Sobel said the ATA also denied Vida the opportunity to ask and get answers for a series of questions she had concerning the budget. Robinson-McMillen said board members voted to accept the budget as presented by the committee, except for Vida, as she wasn’t afforded the opportunity to review it.
Robinson-McMillen said they plan to continue investigating the possibility of moving their Act 44 and transportation funds to DuFast Transit. She said DuFast Transit has been positively reviewed by PennDOT for its services to the communities of DuBois City, Sandy Township and Falls Creek.
Sobel said the ATA board approved a budget resolution for 2013-14 that totaled $9,638,878 without having an actual, physical document and all of the components in front of them. When he and Robinson-McMillen confronted the ATA about this, Sobel said they received two responses.
Sobel said the ATA blamed the state, saying everything was “fine,” and “we know what we’re doing.” He also confirmed that Vida had been denied the opportunity to review the budget and to ask her questions. Sobel said when the county is paying an entity $113,000, it expects accountability and transparency.
Sobel supported the county in continuing to look for other ways to provide better mass transit to the citizens of Clearfield County. In its latest performance review, he said PennDOT had indicated DuFast Transit demonstrated sound fiscal management due to their regular accumulation of year-end cash reserves, having no debt and no unfunded liability. Sobel said that tells him they run efficiently as an operation.
“Anytime the individuals or organizations think that they have limited responsibilities to those that fund them, it’s time to start looking elsewhere,” he said. Commissioner Mark B. McCracken agreed, noting a lot of state and federal money was involved and Clearfield County was the biggest contributor of the member counties.
“The detailed budget should be released to the board members. It should be released to the member counties,” said McCracken. “I’m talking a detailed budget. I’m talking a budget that will show everything that’s being spent, salaries – everything. These board members aren’t being afforded this detail and being asked to vote on a budget based on a very brief summary.”
McCracken said they’re searching for the alternatives out there with the bottom line being transparency and making sure they’re getting the best use of their dollars.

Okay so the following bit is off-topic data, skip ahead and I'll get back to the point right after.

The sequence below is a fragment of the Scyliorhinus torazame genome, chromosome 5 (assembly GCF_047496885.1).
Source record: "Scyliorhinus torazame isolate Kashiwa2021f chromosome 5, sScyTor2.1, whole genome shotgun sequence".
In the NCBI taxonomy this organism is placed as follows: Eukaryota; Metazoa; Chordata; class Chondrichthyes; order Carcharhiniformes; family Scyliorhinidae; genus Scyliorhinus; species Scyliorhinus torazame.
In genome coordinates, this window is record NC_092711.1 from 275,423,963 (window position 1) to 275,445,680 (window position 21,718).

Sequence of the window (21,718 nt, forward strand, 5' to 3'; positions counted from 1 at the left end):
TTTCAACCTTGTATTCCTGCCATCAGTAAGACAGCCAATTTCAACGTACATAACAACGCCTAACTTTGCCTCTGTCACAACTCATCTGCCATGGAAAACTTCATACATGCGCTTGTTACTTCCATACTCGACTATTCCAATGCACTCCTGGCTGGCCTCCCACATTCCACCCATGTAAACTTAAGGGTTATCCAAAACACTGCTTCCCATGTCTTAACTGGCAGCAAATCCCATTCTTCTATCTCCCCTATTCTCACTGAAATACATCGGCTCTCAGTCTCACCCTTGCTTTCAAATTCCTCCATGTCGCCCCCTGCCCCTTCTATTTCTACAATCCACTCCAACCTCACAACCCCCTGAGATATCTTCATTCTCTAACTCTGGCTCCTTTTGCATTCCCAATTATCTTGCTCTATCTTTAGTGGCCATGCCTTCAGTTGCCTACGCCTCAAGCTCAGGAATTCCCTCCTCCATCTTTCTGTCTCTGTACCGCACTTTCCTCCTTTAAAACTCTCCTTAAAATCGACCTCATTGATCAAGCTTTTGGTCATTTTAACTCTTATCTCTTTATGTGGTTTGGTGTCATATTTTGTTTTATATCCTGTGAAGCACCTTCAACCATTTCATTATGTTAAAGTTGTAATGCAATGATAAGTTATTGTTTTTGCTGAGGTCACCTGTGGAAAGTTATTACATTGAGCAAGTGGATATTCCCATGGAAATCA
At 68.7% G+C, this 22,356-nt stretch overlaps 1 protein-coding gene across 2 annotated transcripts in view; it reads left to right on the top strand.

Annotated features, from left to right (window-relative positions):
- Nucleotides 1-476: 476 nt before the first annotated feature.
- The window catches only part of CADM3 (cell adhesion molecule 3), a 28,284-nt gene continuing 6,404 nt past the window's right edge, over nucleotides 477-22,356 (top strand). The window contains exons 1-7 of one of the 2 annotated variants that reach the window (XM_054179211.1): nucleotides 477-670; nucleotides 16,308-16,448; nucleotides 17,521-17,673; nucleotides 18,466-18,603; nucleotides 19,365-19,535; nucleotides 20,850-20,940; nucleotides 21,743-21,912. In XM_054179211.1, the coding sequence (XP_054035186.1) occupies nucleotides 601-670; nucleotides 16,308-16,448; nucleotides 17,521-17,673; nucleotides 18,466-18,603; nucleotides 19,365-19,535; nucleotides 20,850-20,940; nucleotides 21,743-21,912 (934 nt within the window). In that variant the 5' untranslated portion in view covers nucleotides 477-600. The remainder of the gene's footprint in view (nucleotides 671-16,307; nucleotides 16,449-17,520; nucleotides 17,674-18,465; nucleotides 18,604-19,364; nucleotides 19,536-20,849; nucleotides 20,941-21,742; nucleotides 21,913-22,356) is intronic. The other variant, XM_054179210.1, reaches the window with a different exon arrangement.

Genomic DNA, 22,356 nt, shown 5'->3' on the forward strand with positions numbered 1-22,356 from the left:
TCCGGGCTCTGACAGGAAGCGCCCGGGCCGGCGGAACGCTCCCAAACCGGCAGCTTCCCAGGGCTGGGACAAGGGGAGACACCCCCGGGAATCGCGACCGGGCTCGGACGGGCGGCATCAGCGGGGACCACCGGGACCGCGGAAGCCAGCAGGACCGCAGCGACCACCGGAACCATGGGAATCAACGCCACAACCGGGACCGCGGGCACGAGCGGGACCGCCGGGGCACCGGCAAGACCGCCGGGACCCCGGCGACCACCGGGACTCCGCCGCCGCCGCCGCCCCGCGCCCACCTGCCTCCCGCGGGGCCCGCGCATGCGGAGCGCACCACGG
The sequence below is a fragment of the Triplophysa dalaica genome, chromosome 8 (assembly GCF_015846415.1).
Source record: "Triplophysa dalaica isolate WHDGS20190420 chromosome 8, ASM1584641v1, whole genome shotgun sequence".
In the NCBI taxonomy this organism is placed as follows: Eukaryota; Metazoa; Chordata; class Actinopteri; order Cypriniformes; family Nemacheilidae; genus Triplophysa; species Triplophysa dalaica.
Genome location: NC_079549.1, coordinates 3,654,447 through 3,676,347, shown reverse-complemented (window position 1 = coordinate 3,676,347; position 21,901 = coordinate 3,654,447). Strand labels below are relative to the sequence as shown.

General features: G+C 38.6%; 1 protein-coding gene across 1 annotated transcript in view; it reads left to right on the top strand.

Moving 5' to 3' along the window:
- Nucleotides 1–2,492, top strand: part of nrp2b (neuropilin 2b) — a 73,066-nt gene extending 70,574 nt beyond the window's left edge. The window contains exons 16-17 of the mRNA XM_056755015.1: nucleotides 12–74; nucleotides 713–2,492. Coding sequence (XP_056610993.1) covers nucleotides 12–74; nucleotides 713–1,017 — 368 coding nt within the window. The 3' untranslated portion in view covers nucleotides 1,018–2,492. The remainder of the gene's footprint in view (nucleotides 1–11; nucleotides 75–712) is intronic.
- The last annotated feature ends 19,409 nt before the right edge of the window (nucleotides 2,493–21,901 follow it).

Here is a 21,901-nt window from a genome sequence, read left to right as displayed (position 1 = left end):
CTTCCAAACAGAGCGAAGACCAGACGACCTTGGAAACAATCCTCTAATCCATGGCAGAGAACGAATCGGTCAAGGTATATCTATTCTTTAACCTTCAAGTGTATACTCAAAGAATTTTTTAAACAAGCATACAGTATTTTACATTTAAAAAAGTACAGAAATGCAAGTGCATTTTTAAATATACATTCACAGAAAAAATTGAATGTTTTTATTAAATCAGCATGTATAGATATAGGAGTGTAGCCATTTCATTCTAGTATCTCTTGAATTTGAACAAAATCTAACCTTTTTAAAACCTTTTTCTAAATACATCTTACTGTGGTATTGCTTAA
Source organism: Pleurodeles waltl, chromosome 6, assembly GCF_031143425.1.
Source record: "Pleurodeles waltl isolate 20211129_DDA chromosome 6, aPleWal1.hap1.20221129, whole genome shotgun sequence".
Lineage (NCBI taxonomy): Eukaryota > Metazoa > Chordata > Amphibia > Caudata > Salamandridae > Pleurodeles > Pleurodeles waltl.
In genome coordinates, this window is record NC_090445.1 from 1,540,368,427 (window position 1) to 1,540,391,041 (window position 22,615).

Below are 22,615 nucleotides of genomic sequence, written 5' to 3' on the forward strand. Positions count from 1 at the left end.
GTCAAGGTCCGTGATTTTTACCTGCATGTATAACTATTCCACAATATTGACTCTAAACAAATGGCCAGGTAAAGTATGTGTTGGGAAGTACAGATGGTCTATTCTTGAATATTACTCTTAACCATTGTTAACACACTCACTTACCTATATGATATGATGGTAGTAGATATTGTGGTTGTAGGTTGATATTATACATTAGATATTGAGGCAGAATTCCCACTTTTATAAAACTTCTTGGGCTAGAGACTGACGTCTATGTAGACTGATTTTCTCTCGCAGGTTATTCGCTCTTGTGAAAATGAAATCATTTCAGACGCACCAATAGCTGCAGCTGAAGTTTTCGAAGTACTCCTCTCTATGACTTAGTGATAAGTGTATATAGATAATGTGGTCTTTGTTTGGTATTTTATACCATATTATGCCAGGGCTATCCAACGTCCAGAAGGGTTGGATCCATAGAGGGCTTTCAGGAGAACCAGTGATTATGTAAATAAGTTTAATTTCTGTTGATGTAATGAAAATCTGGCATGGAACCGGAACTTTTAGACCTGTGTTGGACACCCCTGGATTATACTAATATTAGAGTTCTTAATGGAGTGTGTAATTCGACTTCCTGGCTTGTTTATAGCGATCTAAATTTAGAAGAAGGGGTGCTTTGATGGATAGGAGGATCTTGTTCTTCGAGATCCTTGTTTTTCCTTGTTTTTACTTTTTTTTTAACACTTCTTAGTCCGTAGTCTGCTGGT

Robinson-McMillen said she showed the county budget to the ATA as an example and requested a similar line-by-line budget, including salary line items, from the ATA last week. At that point, she was told it was in separate budgets that could be provided to her. She followed up Monday in an e-mail with a read receipt to the ATA’s fiscal officer. It was received by 1 p.m. Monday and she hadn’t received any response from the ATA as of Tuesday’s commissioners’ meeting.
“That’s really not best service,” said Robinson-McMillen.
McCracken said the county also intends to investigate its Medical Assistance Transportation program. The MAT program is operated by the Central Pennsylvania Community Action (CPCA) and sub-contracted to the ATA.
Sobel said he was also concerned that the ATA’s agenda didn’t permit for public comment on items to be voted upon. He felt it was reflective of an organization that’s used to not being held accountable.
Robinson-McMillen said the commissioners would continue to thoroughly investigate their concerns and would not act quickly on this matter. She said they do not want the citizens of Clearfield County to experience any break in services, just a more efficient and transparent provider.
Solicitor Kim Kesner said he would work with McFadden and the Controller’s Office to compile a transactional history between the county and the ATA. He would make informational requests from the ATA and particularly the minutes of the annual meeting to review what had been approved. Kesner said if met with resistance from the ATA, he would seek authorization from the county to file “Right to Know” requests.